Inflation in the euro zone declined in February
According to statistics from Eurostat released on Thursday, the euro zone’s inflation dropped less than anticipated last month and underlying price rises accelerated, supporting the argument for the European Central Bank (ECB) to keep swiftly hiking interest rates. Due to lower energy prices, consumer price inflation in the 20 nations that use the euro currency decreased to 8.5% in February from 8.6% the previous month, but it still exceeded economists’ forecasts of 8.2%.
There are concerns that the previous increase in oil prices has seeped into the economy through so-called second-round effects, making price growth much harder to stop, despite the fact that overall inflation is still considerably below its double-digit highs in October. In fact, underlying inflation, which excludes volatile food and fuel costs and is a key ECB measure, increased from 5.3% to 5.6%, above forecasts for a stable reading.
The ECB has pledged to raise interest rates by another half a percentage point on March 16 in order to combat inflation. However, gloomy data are already pushing the discussion to later meetings as investors speculate about how far the ECB will need to boost rates.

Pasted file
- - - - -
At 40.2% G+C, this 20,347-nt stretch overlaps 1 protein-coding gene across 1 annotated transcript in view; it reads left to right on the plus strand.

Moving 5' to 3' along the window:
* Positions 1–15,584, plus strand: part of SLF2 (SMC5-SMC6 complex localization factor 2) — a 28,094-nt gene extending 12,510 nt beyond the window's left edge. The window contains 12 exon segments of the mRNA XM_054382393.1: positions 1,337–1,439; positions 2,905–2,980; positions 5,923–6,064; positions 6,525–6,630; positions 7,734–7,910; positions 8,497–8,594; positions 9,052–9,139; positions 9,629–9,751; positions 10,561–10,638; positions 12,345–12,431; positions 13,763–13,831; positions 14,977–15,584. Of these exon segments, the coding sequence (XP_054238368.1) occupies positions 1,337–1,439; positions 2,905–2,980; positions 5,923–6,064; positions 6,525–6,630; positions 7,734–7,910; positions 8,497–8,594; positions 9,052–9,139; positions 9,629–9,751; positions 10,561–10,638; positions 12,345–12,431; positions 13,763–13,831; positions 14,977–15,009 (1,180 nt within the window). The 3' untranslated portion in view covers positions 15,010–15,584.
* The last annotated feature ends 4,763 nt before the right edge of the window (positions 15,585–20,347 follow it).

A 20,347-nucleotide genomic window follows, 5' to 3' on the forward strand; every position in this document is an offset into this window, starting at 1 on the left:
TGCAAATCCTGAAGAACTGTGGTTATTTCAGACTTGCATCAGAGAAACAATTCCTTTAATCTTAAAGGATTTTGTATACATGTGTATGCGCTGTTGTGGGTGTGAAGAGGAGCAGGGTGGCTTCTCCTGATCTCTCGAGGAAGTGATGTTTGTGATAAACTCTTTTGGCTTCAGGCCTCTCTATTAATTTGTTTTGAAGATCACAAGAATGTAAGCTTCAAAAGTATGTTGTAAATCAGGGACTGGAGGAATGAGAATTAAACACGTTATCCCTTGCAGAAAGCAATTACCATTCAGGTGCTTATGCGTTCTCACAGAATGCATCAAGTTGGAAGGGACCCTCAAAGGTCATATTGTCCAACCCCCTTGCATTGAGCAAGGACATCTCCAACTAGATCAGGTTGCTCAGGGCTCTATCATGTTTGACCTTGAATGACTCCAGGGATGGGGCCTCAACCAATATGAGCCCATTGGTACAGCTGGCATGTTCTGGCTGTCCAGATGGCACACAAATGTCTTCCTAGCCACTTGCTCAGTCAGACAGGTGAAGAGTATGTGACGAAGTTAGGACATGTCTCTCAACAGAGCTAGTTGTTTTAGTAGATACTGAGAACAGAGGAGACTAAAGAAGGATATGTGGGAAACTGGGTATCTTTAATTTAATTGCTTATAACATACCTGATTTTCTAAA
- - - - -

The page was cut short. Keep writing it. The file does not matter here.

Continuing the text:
Investors now anticipate that the ECB’s 2.5% deposit rate will increase by a total of 100 basis points in March and May before falling to about 4.1% at the end of the year as markets have already priced in an additional 50 basis points of increases in the most recent month.
Euro zone core prices rose
Despite the consistent and clear guidance given by the European Central Bank and reiterated recently by ECB President Christine Lagarde, market activity has increased to such an extent that some are predicting the possibility of rates increasing by over 50 basis points this month.
The issue is that underlying inflation is a leading sign of how long price rises will last, and its persistent rise indicates that it might take some time to bring headline inflation down to the ECB’s 2% target. Since the services sector is particularly sensitive to wage growth and the increase signals an increase in labor expenses, the price growth in the sector, which makes up the largest portion of core inflation, accelerated to 4.8% from 4.4%.
Although unprocessed food price growth soared to 13.6% from 11.3%, industrial goods inflation increased to 6.8% from 6.7%. Joachim Nagel, the president of the Bundesbank, has already claimed that the recent drop in energy prices simply reduces short-term inflation and does not enhance medium-term prospects, necessitating a further significant rate hike by the ECB in May.
Many well-known conservatives, notably Dutch central bank president Klaas Knot and ECB board member Isabel Schnabel, have voiced worries similar to his own, indicating that the ECB’s hawkish majority is unlikely to change course anytime soon.
Yet, Lagarde maintained that when rising gas prices at the start of Russia’s war in Ukraine be knocked out of base figures, disinflation will pick up speed starting from next month. Markets are still pessimistic, and on Thursday, a longer-term index of market-based inflation predictions increased by over 25 basis points in just six weeks to 2.5%.